And while it's never been the Yankees' style to taunt opponents, securing their primary goal of locking up the American League East by taking care of business against the Red Sox could be satisfying in more ways than one.
"We're still trying to clinch," Yankees outfielder Johnny Damon said. "We also want to try to have that momentum going against them in the postseason, if we happen to meet them."
The Yankees declined to celebrate on Tuesday when they clinched a playoff berth, locking up their 14th trip to the playoffs in 15 years on an evening when they defeated the Angels for the first time at Angel Stadium this season.
Instead of champagne, players shook hands and exchanged congratulations. The Yankees' eyes were fixed on the bigger prize -- the division, the goal that had been repeatedly drilled into players' minds from the first day that manager Joe Girardi barked his marching orders in Spring Training.
"Our goal coming into this season was always to win the AL East, and if we continue to play well, we've got a chance to do that," said Derek Jeter, who left Anaheim on Wednesday knowing that the magic number to clinch was five.
While Girardi said that he did not think there would be any significance in potentially wrapping up a playoff berth against the Red Sox, there is a benefit to playing tough teams on the schedule late in the season.
"I think playing these tough games is important this time of year," Girardi said. "It gives you an idea of what you're going to face as we move forward here in October. I think they are important games."
The Yankees would love to have opportunities to rest players going into what they hope will be a long month ahead, but it is a good litmus test to match up with teams like the Angels -- whom they defeated in a series in Anaheim for the first time since 2004, in what felt a lot like the postseason.
Now they draw the Red Sox, against whom they started the season winless in eight tries and have now secured wins in six of their last seven meetings, most recently going into Fenway Park and taking two out of three in August.
"I think when you look at the Red Sox and the Yankees, we're pretty familiar with each other," Girardi said. "We haven't seen Dice-K [Matsuzaka] this year, so that's interesting and we'll get a chance to see him. I think you can learn some things."
The Yankees know as a group that the Red Sox, like the Angels, are a club they might not just be done with yet.
"It's going to be fun. Every Red Sox series is fun, and there's still pressure on us because we want to continue to play well into the postseason," Mark Teixeira said. "We want to finish out the division title, so there's a lot on the line this week.
"Just like the [Angels] series, the Red Sox are a team that we might play in the playoffs. We want to play well and just kind of keep things rolling into the postseason."
The Yankees have not had an opportunity to spray bubbly since their clinching of the American League Wild Card in September 2007 at Tropicana Field, in Joe Torre's swan song as manager.
In Girardi's first season, New York won 89 games but disappointingly went home after the campaign, closing out Yankee Stadium with a dark October.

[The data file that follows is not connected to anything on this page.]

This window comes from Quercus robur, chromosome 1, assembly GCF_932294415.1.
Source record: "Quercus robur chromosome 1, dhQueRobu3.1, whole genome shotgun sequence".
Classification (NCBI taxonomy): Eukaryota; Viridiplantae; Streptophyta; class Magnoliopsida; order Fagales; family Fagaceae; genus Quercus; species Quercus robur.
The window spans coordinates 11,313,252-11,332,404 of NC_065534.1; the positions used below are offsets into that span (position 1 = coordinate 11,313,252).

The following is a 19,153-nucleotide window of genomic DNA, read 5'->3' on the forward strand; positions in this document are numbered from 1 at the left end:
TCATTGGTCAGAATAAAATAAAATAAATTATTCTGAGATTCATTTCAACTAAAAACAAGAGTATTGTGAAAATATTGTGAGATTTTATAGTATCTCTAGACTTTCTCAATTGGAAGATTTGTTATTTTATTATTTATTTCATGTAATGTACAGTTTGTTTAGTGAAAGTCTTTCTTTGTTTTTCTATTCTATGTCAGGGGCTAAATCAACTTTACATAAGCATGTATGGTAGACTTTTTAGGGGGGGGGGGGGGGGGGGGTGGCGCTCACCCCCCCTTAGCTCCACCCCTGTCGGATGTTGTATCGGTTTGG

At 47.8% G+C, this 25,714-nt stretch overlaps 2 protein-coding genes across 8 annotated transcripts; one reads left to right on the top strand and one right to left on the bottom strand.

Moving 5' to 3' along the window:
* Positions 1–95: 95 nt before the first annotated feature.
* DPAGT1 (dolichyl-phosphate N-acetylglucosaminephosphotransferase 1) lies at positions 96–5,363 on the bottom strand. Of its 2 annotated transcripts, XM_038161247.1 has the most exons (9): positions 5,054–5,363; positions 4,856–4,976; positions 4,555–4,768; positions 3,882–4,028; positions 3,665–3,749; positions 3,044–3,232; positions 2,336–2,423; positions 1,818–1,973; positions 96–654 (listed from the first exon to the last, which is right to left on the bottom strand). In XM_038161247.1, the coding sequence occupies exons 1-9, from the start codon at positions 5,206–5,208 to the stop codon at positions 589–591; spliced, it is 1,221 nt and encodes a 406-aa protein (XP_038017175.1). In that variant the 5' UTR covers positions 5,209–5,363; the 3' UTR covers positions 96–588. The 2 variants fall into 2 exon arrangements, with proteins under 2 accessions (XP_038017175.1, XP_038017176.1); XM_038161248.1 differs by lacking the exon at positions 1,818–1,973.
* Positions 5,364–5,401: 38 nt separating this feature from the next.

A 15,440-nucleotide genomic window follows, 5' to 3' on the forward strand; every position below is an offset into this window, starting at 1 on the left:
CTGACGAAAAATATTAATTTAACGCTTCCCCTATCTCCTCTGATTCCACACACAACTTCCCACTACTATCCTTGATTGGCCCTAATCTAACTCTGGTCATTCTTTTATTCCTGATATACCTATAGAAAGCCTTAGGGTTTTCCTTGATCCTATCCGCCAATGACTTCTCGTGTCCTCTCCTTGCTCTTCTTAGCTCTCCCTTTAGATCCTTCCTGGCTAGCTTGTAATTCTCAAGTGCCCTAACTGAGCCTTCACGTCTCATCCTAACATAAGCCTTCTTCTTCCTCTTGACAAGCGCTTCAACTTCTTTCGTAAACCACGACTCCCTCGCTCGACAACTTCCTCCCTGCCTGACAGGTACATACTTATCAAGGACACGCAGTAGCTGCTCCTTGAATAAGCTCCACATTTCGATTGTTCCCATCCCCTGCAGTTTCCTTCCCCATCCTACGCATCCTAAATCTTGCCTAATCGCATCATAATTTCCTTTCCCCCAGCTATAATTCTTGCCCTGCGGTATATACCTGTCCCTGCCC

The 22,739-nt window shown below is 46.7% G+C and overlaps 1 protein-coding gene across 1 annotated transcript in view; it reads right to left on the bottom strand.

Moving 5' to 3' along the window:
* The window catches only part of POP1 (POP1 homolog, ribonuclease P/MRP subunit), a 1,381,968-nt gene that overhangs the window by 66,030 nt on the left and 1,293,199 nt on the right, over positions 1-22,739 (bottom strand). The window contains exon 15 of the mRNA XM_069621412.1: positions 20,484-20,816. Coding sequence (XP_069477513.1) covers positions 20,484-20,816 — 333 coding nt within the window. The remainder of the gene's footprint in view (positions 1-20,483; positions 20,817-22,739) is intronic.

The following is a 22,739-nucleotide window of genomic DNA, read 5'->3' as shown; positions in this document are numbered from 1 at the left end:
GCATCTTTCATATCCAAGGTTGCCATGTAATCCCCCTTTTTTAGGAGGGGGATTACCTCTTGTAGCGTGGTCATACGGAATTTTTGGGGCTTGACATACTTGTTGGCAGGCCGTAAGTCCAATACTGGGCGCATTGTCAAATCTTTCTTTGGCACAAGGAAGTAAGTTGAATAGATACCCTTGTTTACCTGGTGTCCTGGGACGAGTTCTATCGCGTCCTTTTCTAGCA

"It's almost like you're a kid and your parents don't let you go outside to play," Jeter said. "You're watching everybody outside the window because you're in trouble. That's what it felt like. Now you're off punishment and you can go back out there."
Despite the partial relief of knowing that they have at least punched an invitation to the dance, Girardi said that the Yankees still have one very important objective to accomplish, holding off the Angels -- and the Red Sox, presumably -- for home field advantage.
"I think it will be no different than ever," Girardi said. "I think there are three teams here that would all like to have the best record. I don't think it takes anything away from it."
With 97 victories entering play on Friday, the Yankees are within striking distance of their first 100-win season since 2004, the club that went up three games to none against the Red Sox in the American League Championship Series and couldn't bring it home.
Damon was on the other side then, the ringleader of a gang of "Idiots." Now having spent more time in pinstripes than wearing Red Sox crimson, Damon said that he is expecting the atmosphere at Yankee Stadium to be charged with even more electricity this weekend.
"It's always going to be amped up between these two teams," Damon said. "That's the best rivalry in sports. I got to be a part of it from both sides and [it's] my eighth year now. I didn't quite know about the rivalry when I joined it back in '02, but obviously, through the years, I've been informed very well."
Teixeira, a relative newcomer who has adapted quickly to the whole scene of being welcomed in New York and detested in Boston, said that he is looking forward to seeing what the Bronx faithful can muster to bring the series to a whole new level.
"I think we have the greatest fans in baseball, but they get extra excited for the Red Sox series," Teixeira said. "It's still the same game to us, between the lines. But you enjoy it for the fans, that's who we play for. And they really have fun."
Bryan Hoch is a reporter for MLB.com. This story was not subject to the approval of Major League Baseball or its clubs.